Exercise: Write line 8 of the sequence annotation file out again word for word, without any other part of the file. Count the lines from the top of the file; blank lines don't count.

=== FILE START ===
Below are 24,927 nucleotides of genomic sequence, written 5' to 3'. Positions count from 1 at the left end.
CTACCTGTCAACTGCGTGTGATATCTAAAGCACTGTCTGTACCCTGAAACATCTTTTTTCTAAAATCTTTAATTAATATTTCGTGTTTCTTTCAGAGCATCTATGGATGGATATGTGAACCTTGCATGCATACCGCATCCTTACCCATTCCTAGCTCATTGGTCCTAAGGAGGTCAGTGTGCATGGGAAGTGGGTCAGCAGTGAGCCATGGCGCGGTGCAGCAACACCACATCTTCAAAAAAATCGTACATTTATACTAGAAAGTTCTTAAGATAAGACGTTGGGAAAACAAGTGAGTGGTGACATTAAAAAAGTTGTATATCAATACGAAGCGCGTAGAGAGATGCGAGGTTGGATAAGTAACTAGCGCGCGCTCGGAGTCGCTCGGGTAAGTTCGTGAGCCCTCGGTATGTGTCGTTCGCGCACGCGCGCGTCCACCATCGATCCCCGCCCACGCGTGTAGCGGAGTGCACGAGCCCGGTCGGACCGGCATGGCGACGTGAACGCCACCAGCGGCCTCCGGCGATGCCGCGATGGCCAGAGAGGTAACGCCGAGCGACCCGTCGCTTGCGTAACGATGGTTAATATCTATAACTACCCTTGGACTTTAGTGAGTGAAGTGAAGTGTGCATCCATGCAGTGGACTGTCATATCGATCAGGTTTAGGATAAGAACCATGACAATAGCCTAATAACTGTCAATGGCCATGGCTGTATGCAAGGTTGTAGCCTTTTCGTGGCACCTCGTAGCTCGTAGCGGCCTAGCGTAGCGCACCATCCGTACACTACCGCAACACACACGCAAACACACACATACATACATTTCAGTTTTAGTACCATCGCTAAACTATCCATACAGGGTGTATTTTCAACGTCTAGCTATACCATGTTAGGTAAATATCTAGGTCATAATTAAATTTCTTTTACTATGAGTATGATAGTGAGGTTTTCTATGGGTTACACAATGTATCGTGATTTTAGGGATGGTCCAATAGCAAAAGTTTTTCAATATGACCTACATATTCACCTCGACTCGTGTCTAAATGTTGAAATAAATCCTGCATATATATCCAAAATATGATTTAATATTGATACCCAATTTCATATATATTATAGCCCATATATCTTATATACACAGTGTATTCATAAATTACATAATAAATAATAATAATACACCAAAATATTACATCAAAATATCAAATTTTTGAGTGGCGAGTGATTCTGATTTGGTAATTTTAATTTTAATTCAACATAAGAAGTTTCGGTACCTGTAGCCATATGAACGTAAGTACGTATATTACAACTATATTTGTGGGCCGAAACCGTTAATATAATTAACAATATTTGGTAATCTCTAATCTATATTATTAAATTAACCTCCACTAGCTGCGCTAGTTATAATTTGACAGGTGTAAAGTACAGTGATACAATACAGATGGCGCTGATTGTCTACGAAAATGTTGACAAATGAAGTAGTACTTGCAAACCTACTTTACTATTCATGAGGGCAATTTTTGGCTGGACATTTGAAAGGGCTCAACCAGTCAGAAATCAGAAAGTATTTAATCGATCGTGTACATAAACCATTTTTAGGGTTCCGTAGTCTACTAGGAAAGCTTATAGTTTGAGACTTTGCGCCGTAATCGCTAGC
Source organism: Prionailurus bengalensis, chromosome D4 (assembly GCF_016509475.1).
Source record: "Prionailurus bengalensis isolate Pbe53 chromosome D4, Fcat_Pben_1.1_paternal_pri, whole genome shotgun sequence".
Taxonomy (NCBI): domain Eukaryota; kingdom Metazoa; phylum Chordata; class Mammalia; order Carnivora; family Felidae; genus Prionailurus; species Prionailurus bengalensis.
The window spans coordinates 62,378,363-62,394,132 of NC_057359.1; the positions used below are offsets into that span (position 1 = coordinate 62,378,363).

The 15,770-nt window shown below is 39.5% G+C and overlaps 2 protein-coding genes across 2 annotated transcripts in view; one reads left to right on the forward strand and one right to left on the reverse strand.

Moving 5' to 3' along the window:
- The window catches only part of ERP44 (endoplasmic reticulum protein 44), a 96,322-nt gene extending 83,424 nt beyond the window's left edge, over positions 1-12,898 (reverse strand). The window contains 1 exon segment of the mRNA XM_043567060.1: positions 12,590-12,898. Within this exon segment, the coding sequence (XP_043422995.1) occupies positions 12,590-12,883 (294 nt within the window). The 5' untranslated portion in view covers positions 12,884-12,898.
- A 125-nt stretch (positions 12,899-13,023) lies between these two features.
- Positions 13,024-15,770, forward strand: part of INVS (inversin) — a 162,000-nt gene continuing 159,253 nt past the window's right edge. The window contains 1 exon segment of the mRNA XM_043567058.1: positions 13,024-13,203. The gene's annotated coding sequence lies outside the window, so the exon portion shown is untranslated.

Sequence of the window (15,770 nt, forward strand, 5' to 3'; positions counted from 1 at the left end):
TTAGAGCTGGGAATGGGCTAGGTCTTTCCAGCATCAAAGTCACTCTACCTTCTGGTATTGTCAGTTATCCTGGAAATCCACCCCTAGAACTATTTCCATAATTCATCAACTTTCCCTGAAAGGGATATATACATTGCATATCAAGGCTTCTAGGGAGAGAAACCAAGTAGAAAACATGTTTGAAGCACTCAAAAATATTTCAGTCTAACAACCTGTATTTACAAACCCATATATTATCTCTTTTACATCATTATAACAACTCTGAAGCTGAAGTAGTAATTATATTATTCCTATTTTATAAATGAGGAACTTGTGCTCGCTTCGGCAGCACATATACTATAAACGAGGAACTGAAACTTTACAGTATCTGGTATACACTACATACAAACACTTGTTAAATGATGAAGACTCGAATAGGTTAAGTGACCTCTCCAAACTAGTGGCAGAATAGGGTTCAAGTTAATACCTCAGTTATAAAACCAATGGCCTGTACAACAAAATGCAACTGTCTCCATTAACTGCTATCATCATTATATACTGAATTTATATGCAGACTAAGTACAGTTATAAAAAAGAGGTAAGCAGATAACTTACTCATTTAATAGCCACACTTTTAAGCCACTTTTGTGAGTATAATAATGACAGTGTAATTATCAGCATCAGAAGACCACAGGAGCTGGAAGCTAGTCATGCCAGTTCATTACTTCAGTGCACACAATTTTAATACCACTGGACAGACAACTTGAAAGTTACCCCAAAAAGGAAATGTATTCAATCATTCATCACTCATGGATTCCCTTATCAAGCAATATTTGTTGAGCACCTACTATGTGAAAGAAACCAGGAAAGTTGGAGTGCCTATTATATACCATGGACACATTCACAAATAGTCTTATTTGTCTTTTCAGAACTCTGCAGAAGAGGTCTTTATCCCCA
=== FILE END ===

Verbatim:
Moving 5' to 3' along the window: